“Our Harvard-educated historian testified under oath that Blaine was directed at Catholics, Irish immigrants and Jews,” said Craig Richardson, a lawyer and member of Colorado’s Douglas County School Board, in a 2015 interview with the Register.
Two days before the Supreme Court agreed in 2019 to hear Espinoza v. Montana, U.S. Secretary of Education Betsy DeVos said she expected the Supreme Court to rule against Blaine Amendments soon.
“Blaine Amendments are the biggest bigoted issue we have, to my knowledge, existing in our country today,” DeVos said. “They were designed basically as an attack on the Catholic Church and Catholic schools.”
Jeanne Allen, the Catholic founder and CEO of the Center for Education Reform, sat through the Espinoza hearing and came out of it with cautious optimism for a ruling favoring school choice.
“It is unclear what Roberts is going to do,” Allen said.
She expressed concern about the possibility of a narrow ruling that addresses only the Montana case without negating all Blaine Amendments.
Smith does not share that concern.
“We did not go in there expecting the court to wipe 30-something state laws off the books,” Smith said in reference to Blaine Amendments. “It’s not necessary. All the court has to do is say these state amendments cannot limit a parent’s choice in determining which school is best for a child. We are optimistic they will do that.”
Smith and co-lead counsel Richard Komer, both of the Institute for Justice, argued the Montana law violates the First Amendment’s prohibition against the federal government interfering in the free exercise of religion. The 14th Amendment, ratified in 1868, generally extends federal constitutional limitations on federal authority to state and local governments and assures all individuals “equal protection” under the law.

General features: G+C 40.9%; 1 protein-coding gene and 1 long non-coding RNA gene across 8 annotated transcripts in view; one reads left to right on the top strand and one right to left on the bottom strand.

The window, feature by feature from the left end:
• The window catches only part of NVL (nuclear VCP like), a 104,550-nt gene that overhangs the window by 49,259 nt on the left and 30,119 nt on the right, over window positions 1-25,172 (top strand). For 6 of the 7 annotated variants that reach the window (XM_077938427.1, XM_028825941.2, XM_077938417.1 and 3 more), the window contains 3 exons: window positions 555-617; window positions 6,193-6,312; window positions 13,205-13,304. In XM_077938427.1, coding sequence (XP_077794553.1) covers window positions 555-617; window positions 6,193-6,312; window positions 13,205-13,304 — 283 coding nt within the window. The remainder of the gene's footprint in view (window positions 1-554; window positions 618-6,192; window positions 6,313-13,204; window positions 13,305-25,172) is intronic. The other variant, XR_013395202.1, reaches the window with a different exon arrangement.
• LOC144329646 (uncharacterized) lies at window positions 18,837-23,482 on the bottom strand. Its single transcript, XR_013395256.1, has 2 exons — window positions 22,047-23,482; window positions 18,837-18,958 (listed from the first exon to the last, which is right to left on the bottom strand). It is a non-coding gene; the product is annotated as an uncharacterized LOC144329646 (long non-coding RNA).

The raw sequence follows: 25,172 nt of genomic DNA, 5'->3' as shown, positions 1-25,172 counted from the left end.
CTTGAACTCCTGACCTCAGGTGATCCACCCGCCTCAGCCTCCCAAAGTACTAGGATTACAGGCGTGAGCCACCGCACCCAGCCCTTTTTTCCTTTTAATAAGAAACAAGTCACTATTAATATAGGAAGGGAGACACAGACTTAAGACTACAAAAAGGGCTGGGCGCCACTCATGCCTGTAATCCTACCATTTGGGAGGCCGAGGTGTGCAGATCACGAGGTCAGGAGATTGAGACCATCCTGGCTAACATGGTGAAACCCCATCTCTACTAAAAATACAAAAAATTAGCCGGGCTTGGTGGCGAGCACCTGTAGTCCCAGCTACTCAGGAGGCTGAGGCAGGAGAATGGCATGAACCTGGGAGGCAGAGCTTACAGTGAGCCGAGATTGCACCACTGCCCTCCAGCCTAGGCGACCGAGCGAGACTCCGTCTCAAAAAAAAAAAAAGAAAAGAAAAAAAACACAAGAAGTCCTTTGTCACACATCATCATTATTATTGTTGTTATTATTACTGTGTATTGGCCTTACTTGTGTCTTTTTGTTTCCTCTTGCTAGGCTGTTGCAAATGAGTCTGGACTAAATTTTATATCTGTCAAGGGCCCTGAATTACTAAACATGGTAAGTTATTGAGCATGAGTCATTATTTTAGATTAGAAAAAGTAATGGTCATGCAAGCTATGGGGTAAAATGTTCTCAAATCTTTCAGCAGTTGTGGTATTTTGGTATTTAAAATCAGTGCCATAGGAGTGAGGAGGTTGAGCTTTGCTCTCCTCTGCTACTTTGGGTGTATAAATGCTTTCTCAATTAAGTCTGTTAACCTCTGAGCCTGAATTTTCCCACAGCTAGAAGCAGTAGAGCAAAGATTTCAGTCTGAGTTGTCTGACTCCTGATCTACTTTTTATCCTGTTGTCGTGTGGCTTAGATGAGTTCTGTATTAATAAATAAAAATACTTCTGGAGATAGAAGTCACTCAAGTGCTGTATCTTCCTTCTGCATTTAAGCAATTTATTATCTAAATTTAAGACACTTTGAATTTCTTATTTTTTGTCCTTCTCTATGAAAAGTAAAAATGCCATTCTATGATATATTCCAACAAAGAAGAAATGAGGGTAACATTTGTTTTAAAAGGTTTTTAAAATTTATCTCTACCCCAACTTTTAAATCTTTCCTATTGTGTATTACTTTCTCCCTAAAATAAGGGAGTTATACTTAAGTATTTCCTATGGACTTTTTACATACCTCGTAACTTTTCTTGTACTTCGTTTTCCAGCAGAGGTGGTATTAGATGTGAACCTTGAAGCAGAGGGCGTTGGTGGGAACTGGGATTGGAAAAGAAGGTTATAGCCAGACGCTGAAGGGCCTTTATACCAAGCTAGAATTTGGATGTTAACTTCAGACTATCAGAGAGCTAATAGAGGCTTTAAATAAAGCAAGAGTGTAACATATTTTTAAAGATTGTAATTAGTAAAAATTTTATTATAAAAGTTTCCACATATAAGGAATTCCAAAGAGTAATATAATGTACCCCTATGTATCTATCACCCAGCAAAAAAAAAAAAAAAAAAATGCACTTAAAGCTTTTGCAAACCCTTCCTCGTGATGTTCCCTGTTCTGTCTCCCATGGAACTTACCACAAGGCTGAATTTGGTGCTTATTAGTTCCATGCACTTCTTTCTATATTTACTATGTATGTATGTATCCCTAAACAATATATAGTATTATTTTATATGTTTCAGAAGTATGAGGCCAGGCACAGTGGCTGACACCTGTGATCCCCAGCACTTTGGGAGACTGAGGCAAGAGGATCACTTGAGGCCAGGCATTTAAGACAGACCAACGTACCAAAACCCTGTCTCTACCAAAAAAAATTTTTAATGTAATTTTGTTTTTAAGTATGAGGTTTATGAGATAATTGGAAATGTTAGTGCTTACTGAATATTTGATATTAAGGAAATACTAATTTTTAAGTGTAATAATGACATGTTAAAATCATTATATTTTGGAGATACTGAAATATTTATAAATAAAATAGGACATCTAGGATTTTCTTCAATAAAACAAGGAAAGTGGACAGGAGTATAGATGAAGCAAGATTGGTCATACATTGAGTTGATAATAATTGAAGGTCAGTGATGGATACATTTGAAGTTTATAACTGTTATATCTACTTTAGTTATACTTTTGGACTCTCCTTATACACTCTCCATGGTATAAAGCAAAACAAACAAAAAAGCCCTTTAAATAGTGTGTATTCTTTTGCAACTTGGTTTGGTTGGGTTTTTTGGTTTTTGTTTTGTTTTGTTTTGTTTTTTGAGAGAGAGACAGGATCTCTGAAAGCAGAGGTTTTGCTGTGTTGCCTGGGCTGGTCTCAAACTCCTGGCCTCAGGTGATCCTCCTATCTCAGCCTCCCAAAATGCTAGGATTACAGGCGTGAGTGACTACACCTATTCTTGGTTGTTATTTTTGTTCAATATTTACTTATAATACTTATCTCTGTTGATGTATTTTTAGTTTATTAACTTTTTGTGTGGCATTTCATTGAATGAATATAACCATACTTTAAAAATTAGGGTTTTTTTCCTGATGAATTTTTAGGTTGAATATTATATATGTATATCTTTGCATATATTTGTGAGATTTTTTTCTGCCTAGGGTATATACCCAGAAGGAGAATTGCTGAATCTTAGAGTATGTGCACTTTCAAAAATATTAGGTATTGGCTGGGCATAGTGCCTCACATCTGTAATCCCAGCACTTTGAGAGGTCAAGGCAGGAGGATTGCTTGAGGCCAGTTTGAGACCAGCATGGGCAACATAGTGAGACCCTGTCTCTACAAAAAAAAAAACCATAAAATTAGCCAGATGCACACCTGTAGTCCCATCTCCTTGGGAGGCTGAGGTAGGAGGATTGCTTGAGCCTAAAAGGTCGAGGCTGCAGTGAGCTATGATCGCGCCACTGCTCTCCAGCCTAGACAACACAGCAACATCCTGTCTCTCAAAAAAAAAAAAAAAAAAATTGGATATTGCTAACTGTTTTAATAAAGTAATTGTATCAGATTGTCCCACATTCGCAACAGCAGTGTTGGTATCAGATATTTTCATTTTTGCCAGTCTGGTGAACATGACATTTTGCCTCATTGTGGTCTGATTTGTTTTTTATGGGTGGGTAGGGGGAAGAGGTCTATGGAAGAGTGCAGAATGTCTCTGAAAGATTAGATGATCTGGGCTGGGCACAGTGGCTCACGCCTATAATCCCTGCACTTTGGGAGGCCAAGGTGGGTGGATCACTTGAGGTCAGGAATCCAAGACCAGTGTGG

“The Constitution’s Free-Exercise Clause, the Establishment Clause and the Equal-Protection Clause all require the government to be neutral on matters of religion, not hostile,” Smith told the Register. “If you invalidate a scholarship program because it includes a religious option, that’s absolutely hostility to religion."
Liberals and conservatives frequently advocate “states’ rights” to support a variety of state agendas. Pro-life advocates talk about state’s rights when opposing the one-size-fits-all mandate of the high court’s pro-abortion ruling in Roe v. Wade. Liberals increasingly argue “states’ rights” to justify state conflicts with federal laws involving immigration enforcement, marijuana prohibition and Blaine Amendments.
The U.S. Supreme Court has a track record of reducing state authority, striking down more than 900 state laws in conflict with federal law since the ratification of the 14th Amendment.
The court’s first major school-choice ruling came in 1954. The majority in Brown v. Board of Education of Topeka, Kansas, ruled that local school districts could no longer maintain separate schools for black children and white children. Doing so violated the 14th Amendment’s Equal-Protection Clause.
“We have had people of different races treated differently by governments, and the Supreme Court has put a stop to it,” Smith said. “This is a case of government treating people differently because of their religious beliefs, and the court has a long history of protecting people from being discriminated against on a basis of religious status, beliefs and conduct. Here, the state has violated all three.”
Dozens of religious and secular organizations filed amicus briefs asking the court to side with Espinoza to defend the First Amendment and enhance school choice.